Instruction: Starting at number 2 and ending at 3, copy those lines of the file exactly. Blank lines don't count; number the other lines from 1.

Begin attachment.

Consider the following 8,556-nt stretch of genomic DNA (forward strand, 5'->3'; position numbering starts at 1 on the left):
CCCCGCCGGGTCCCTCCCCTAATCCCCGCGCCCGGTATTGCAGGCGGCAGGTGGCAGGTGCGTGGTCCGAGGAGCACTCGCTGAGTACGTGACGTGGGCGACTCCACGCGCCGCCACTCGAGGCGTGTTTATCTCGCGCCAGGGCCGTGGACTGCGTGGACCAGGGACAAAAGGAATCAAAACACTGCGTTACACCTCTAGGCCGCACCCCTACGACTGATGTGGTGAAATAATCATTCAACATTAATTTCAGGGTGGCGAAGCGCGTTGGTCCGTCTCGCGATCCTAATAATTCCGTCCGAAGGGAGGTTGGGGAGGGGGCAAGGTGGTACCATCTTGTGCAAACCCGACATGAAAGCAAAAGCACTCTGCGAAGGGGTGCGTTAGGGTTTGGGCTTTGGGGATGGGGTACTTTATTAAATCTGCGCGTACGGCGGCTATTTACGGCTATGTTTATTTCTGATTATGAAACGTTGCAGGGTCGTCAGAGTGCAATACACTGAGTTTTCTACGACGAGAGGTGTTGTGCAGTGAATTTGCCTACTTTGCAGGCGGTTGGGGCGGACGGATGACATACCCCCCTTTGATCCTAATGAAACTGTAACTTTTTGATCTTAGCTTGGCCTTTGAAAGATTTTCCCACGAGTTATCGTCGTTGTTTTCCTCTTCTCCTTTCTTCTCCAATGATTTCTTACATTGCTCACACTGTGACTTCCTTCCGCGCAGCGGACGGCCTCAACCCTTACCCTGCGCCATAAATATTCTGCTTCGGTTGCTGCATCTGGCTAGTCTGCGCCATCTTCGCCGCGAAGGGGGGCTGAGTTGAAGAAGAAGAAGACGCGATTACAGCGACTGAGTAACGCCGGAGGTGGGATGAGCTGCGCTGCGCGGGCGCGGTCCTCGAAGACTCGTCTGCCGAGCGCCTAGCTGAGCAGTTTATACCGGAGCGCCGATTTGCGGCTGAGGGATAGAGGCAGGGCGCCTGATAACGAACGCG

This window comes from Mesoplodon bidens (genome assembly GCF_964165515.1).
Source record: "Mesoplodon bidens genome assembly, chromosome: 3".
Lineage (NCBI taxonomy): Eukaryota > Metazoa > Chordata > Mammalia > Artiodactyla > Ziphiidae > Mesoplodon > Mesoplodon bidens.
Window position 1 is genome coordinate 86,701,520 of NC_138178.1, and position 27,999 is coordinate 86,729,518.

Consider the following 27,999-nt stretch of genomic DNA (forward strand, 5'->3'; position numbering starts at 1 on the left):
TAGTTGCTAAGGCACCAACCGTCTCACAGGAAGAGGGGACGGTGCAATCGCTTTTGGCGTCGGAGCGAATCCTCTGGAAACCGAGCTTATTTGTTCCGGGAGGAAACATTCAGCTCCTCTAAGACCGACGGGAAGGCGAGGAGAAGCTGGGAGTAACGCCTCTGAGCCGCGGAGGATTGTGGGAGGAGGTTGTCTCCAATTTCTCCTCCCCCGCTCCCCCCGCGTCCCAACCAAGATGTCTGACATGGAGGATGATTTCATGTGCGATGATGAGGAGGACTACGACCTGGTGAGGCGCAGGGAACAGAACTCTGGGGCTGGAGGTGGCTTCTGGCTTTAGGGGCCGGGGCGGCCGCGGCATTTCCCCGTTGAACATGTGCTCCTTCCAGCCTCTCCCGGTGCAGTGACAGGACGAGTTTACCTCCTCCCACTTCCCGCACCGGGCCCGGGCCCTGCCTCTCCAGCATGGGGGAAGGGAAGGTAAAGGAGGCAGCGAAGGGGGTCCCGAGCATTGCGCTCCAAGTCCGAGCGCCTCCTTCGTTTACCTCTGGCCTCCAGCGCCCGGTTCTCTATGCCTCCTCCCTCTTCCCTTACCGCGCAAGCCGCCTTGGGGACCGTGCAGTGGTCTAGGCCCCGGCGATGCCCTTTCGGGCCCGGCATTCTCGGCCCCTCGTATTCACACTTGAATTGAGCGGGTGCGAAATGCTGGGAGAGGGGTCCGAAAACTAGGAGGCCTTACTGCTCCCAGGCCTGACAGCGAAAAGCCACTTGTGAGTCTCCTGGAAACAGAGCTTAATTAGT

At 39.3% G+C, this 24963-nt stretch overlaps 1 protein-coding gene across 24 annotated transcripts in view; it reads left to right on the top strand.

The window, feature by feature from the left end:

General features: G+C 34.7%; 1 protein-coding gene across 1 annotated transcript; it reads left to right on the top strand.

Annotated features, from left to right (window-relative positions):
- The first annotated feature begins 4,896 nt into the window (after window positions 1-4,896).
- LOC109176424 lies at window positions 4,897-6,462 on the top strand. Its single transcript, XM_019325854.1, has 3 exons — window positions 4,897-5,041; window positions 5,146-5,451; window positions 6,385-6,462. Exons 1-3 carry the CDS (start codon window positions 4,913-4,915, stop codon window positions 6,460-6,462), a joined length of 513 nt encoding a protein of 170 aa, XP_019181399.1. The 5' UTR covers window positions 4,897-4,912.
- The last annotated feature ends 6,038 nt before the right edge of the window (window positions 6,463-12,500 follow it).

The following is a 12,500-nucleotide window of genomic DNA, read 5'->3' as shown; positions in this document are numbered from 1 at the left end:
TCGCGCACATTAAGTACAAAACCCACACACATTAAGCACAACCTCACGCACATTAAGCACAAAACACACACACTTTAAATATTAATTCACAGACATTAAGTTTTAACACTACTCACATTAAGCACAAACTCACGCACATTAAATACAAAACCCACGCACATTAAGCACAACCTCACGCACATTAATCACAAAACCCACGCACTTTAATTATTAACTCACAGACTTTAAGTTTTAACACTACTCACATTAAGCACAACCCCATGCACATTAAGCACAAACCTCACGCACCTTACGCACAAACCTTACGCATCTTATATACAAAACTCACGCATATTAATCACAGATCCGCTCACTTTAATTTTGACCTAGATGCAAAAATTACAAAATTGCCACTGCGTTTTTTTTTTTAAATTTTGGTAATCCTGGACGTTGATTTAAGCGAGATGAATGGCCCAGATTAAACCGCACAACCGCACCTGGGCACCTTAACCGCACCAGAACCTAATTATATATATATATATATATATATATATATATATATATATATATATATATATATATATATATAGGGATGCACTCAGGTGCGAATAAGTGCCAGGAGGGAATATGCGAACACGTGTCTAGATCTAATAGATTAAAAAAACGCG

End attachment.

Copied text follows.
CCCCGCCGGGTCCCTCCCCTAATCCCCGCGCCCGGTATTGCAGGCGGCAGGTGGCAGGTGCGTGGTCCGAGGAGCACTCGCTGAGTACGTGACGTGGGCGACTCCACGCGCCGCCACTCGAGGCGTGTTTATCTCGCGCCAGGGCCGTGGACTGCGTGGACCAGGGACAAAAGGAATCAAAACACTGCGTTACACCTCTAGGCCGCACCCCTACGACTGATGTGGTGAAATAATCATTCAACATTAATTTCAGGGTGGCGAAGCGCGTTGGTCCGTCTCGCGATCCTAATAATTCCGTCCGAAGGGAGGTTGGGGAGGGGGCAAGGTGGTACCATCTTGTGCAAACCCGACATGAAAGCAAAAGCACTCTGCGAAGGGGTGCGTTAGGGTTTGGGCTTTGGGGATGGGGTACTTTATTAAATCTGCGCGTACGGCGGCTATTTACGGCTATGTTTATTTCTGATTATGAAACGTTGCAGGGTCGTCAGAGTGCAATACACTGAGTTTTCTACGACGAGAGGTGTTGTGCAGTGAATTTGCCTACTTTGCAGGCGGTTGGGGCGGACGGATGACATACCCCCCTTTGATCCTAATGAAACTGTAACTTTTTGATCTTAGCTTGGCCTTTGAAAGATTTTCCCACGAGTTATCGTCGTTGTTTTCCTCTTCTCCTTTCTTCTCCAATGATTTCTTACATTGCTCACACTGTGACTTCCTTCCGCGCAGCGGACGGCCTCAACCCTTACCCTGCGCCATAAATATTCTGCTTCGGTTGCTGCATCTGGCTAGTCTGCGCCATCTTCGCCGCGAAGGGGGGCTGAGTTGAAGAAGAAGAAGACGCGATTACAGCGACTGAGTAACGCCGGAGGTGGGATGAGCTGCGCTGCGCGGGCGCGGTCCTCGAAGACTCGTCTGCCGAGCGCCTAGCTGAGCAGTTTATACCGGAGCGCCGATTTGCGGCTGAGGGATAGAGGCAGGGCGCCTGATAACGAACGCG

This window comes from Mesoplodon bidens (genome assembly GCF_964165515.1).